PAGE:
The New York Legislature may end up responsible for the latest budget in state history after all.
Senate leader John Sampson on Tuesday wouldn't say if all 32 members of his Democratic majority will attend Wednesday's extraordinary session called last week by Gov. David Paterson to pass the final pieces of the budget.
Without all 32 Democrats in the Senate majority in attendance, there is little chance the final budget bill would be passed this week in a session expected to cost nearly $100,000.
The state budget was due April 1. The latest budget ever passed was on Aug. 11, 2004.
Asked if all the Democrats will attend the session, including one senator said to be out of the country on vacation, Sampson told reporters: "Tomorrow is about resolving issues."
Sampson said he is awaiting further negotiations with Paterson. Sampson said whenever issues are resolved — which might not be until next week or later — he will make sure all his members are in Albany to approve them.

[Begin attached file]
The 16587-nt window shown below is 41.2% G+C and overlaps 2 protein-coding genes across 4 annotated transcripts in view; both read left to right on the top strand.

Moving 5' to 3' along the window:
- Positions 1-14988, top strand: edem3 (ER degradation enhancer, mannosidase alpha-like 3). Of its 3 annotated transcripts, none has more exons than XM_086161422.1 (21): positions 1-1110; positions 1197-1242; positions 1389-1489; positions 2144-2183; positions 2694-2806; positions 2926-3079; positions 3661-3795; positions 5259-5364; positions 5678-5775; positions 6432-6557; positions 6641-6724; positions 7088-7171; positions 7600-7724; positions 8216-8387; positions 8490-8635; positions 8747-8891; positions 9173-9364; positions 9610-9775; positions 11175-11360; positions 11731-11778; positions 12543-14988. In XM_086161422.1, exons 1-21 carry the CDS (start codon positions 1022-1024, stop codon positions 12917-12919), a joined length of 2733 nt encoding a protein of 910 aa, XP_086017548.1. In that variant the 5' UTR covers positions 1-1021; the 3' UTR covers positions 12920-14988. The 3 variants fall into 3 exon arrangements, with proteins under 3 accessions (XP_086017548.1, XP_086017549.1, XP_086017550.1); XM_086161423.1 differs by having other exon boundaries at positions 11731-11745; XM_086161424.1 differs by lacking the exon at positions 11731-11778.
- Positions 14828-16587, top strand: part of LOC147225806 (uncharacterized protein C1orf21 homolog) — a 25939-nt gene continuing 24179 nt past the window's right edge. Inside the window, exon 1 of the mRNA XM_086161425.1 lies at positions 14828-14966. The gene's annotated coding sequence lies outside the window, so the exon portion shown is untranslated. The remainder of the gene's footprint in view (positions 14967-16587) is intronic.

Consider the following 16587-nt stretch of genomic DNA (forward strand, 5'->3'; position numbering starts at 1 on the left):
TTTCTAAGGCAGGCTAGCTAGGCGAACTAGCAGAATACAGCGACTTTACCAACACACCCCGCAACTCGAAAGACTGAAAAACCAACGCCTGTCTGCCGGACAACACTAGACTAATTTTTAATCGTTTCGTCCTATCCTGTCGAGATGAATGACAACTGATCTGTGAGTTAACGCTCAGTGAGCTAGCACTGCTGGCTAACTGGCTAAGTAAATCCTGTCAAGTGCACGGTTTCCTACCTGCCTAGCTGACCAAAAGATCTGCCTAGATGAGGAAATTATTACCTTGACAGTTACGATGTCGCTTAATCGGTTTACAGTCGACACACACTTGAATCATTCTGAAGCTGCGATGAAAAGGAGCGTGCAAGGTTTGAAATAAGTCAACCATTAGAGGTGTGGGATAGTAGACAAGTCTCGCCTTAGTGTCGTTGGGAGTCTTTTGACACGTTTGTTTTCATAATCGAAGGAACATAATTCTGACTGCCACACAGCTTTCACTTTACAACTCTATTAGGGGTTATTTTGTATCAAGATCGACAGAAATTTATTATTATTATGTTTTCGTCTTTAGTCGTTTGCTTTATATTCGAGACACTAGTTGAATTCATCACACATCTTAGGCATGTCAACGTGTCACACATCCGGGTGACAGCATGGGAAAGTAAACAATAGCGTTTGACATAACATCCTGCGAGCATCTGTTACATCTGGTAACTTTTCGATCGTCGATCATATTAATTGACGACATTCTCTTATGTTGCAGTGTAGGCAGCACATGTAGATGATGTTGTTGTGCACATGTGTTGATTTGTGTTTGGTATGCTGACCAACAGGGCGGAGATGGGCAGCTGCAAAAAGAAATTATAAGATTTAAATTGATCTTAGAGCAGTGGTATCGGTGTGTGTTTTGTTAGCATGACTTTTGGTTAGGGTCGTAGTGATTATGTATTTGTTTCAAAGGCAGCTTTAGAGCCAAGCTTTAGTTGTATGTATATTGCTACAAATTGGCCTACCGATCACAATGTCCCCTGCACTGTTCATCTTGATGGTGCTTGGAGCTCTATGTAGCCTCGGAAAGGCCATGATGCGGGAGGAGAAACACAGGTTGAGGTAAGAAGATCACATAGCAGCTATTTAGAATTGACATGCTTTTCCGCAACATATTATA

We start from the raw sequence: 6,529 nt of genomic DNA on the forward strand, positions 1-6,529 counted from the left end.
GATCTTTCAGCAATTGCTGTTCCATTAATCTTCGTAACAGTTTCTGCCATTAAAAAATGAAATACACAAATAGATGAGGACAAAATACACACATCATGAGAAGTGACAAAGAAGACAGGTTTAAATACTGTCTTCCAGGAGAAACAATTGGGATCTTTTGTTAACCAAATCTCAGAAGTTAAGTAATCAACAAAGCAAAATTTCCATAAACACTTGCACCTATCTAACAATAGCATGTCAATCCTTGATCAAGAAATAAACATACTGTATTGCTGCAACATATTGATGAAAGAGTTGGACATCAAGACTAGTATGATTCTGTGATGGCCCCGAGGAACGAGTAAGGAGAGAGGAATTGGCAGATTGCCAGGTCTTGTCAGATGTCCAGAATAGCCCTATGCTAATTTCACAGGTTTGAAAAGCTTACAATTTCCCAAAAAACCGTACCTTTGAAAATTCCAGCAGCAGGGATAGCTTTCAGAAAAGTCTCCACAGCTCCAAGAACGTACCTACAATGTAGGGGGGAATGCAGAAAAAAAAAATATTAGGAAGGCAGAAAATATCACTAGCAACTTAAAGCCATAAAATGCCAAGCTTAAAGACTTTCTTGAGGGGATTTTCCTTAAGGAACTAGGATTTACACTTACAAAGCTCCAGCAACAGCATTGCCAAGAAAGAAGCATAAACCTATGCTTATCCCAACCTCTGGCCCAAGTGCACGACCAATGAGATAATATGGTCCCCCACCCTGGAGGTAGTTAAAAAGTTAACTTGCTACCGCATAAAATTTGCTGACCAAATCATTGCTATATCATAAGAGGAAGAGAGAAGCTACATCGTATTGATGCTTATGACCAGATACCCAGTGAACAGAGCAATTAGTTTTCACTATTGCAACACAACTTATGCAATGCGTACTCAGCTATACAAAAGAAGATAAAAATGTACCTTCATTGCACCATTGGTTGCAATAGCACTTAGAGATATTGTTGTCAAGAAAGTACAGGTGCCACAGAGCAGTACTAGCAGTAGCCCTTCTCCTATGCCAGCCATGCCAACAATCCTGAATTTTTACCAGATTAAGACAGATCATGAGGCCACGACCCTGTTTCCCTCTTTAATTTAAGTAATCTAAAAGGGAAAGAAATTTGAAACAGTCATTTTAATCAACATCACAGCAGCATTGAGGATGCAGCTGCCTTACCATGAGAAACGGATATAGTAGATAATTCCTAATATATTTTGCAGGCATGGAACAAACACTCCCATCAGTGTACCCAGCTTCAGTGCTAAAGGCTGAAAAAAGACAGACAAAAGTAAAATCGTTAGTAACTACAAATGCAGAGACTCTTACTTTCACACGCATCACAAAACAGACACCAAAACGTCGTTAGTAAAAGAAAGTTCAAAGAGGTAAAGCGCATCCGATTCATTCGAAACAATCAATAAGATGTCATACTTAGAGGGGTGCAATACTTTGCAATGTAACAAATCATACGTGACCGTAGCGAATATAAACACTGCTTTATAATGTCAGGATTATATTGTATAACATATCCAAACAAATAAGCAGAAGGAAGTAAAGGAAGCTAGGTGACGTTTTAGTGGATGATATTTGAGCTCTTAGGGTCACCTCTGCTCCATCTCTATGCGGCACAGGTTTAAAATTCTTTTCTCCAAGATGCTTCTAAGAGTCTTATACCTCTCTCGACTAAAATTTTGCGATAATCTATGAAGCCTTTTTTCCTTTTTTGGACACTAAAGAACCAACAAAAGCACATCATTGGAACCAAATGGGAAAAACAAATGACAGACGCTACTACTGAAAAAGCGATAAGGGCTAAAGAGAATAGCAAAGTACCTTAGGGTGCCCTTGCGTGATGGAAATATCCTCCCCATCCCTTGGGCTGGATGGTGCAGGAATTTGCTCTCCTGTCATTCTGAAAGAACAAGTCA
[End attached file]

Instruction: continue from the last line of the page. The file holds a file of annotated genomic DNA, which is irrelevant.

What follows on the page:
"The governor is not negotiating," said Paterson spokesman Morgan Hook.
Hook emphasized that the governor is reviewing, but not negotiating, new budget and policy proposals provided by legislative leaders.
The Democrat-led Assembly has a super majority and is expected to be able to pass any legislation it chooses, although it has already passed all its budget bills.
The cost of holding the session includes the $165 daily expenses almost all of the 212 legislators receive for each day or part of a day they are in Albany. That will be about $70,000 if lawmakers arrive for the Wednesday evening session and leave Thursday. Add to that the travel cost for lawmakers and their staff ranging from up to $500 for an airline ticket, $130 for a train ticket, or the per-mile reimbursement for car travel; and catered meals, hotels for staff and utilities.
The Senate was unable to pass the final revenue bill during the last week of the regular session in June because at least one Democrat withheld his vote to force action on other legislation. Sampson wouldn't say if he has yet secured those votes.
The Senate needs 32 votes to pass anything and the Republican minority has voted in a bloc against most budget measures, although not all Republicans are expected in Albany on Wednesday, either.